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How Coronavirus Is Impacting Working Class Families

How Coronavirus Is Impacting Working Class Families

The COVID-19 outbreak is affecting everybody worldwide. For many families, it could mean making massive changes in daily routines because of the financial crisis. On the other hand, for other families, it could imply increased depression and anxiety in kids, general fear, or tension in parenting relationships. Getting a normal life back can be challenging as you don’t know when this phase will end. Since the impacts of the COVID-19 clear through the US economy, they hit the low-wage workers hardest and first. Let’s discuss how Coronavirus is impacting working class families in Davie, Florida!

Impacts of the COVID-19 on Family Wellbeing

From March, the economic crisis started in the nation. Amid this time, many workers assessed found themselves working less, with over 40% encountering unemployment.

As work hours decreased, parents slept badly. They reported feeling depressed, angry, worried, anxious, or irritable all day long. Their kids also showcased non-cooperative behaviors.

The experience of kids and their parents is associated. Since parents are having bad moods, they report that their young daughters and sons showcased non-cooperative behavior, which, for kids, is a sign of mental distress.

Fewer work hours have brought shorter income. Almost two-thirds of families reported that they experienced falls in their income due to the COVID-19 pandemic. One-third reported excessive falls in income. Incomes of these employers are now less than half of what they used to earn in normal days.

Despite the actions taken by policymakers, only a few families got support. Just 3% of the appellants continued to work in offices as essential employees and got emergency childcare. And just 4% of respondents got unemployment advantages. Although all members are eligible to get free meals, only 1 in 10 got them and half of them were involved in distance learning.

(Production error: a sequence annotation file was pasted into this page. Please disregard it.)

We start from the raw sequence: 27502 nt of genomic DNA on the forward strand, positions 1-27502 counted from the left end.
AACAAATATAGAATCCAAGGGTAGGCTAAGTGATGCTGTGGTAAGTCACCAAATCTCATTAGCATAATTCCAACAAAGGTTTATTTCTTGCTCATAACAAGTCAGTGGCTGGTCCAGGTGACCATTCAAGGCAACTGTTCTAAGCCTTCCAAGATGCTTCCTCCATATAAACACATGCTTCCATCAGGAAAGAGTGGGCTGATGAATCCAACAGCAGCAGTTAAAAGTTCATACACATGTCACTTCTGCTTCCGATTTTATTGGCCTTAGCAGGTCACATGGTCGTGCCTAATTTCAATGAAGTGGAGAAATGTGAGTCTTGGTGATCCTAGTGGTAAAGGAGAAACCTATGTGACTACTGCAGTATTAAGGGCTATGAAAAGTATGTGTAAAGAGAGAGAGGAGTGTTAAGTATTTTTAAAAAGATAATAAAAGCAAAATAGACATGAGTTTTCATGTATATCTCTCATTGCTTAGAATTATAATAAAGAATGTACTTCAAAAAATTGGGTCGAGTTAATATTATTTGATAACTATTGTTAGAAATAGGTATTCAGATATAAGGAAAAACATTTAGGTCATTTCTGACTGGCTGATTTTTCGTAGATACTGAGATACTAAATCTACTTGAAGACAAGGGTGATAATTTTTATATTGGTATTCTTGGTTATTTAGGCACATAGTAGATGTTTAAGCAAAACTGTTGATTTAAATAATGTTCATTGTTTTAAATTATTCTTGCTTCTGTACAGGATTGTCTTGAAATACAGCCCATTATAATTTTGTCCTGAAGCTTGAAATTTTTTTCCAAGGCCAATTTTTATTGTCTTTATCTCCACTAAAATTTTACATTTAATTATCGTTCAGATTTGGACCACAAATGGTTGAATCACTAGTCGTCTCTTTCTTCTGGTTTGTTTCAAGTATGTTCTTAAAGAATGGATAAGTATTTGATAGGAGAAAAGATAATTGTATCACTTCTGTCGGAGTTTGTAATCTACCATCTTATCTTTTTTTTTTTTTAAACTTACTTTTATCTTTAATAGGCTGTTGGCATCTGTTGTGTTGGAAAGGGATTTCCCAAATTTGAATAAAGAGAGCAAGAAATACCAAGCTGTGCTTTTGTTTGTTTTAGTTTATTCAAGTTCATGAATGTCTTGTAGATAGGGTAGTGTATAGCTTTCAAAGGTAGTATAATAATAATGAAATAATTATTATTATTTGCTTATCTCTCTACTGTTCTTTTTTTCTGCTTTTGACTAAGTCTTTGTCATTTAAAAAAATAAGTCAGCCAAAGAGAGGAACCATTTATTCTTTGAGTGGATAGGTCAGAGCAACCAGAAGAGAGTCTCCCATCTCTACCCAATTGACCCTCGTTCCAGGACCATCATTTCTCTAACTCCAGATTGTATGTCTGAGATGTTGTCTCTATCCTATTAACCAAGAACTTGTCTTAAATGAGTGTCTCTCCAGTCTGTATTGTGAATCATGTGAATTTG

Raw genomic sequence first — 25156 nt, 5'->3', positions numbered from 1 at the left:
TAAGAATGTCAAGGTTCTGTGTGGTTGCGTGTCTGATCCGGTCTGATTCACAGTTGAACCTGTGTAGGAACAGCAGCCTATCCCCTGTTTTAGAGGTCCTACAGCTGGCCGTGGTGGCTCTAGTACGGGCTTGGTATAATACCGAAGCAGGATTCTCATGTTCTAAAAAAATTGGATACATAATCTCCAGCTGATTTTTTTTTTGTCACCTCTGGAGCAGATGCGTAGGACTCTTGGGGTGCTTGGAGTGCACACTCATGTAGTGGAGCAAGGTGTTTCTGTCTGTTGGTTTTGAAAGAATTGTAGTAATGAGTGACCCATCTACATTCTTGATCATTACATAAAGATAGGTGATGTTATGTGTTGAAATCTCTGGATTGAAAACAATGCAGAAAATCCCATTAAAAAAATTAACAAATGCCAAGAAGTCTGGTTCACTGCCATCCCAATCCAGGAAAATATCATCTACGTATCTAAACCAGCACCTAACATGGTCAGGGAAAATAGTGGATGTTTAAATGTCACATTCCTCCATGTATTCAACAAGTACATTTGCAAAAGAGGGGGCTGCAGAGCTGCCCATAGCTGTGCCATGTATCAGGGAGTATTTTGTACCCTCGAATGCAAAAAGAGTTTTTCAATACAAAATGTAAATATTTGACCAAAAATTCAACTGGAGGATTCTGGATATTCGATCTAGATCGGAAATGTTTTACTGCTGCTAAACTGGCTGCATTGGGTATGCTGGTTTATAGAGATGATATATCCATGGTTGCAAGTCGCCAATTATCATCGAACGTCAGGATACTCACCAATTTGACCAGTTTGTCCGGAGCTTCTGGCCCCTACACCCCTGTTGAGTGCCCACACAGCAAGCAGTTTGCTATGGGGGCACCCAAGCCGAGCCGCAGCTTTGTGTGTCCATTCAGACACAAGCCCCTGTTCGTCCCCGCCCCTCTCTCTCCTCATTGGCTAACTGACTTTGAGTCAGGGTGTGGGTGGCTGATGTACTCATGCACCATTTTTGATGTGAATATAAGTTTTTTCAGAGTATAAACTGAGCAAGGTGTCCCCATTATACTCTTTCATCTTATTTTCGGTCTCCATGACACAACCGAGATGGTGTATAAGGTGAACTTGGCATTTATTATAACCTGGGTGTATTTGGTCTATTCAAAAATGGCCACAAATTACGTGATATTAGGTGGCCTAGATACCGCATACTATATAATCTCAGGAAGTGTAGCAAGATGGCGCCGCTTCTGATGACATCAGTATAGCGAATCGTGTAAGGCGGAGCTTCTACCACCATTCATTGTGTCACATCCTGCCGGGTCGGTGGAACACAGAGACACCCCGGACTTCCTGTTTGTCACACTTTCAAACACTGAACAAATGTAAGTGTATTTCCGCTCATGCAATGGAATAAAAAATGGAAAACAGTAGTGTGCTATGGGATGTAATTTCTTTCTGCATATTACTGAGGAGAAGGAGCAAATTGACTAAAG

Thereby, more than half of these low-wage employees didn’t get any service for which they are eligible. Although the public safety net didn’t reach them and their families in the first weeks of the outbreak, those employees who got compensated from their employers for their dwindled hours encountered less income changeability than their colleagues who had to depend on the public safety net only.

According to a survey, almost 1 in 10 families are running out of money for groceries and half are expected not to be capable of paying for groceries sometimes before the closure of May. Likewise, these low-wage employees will not be able to pay for housing if the crisis continues.

Final Thoughts

For all types of people globally, the effects of the COVID-19 crisis has been diminishing. But low-wage employees in Davie are in worse place even before the crisis started. The economic crisis left them and their families unfit to deal with unpredicted health or financial crisis before the onset of the outbreak.

This is how Coronavirus is impacting working class families; it is also impacting the mental health of parents and their kids. These emotional impacts can result in both anxiety and financial hardship.

Hence, stay strong, stay home, and stay positive during this crisis period!

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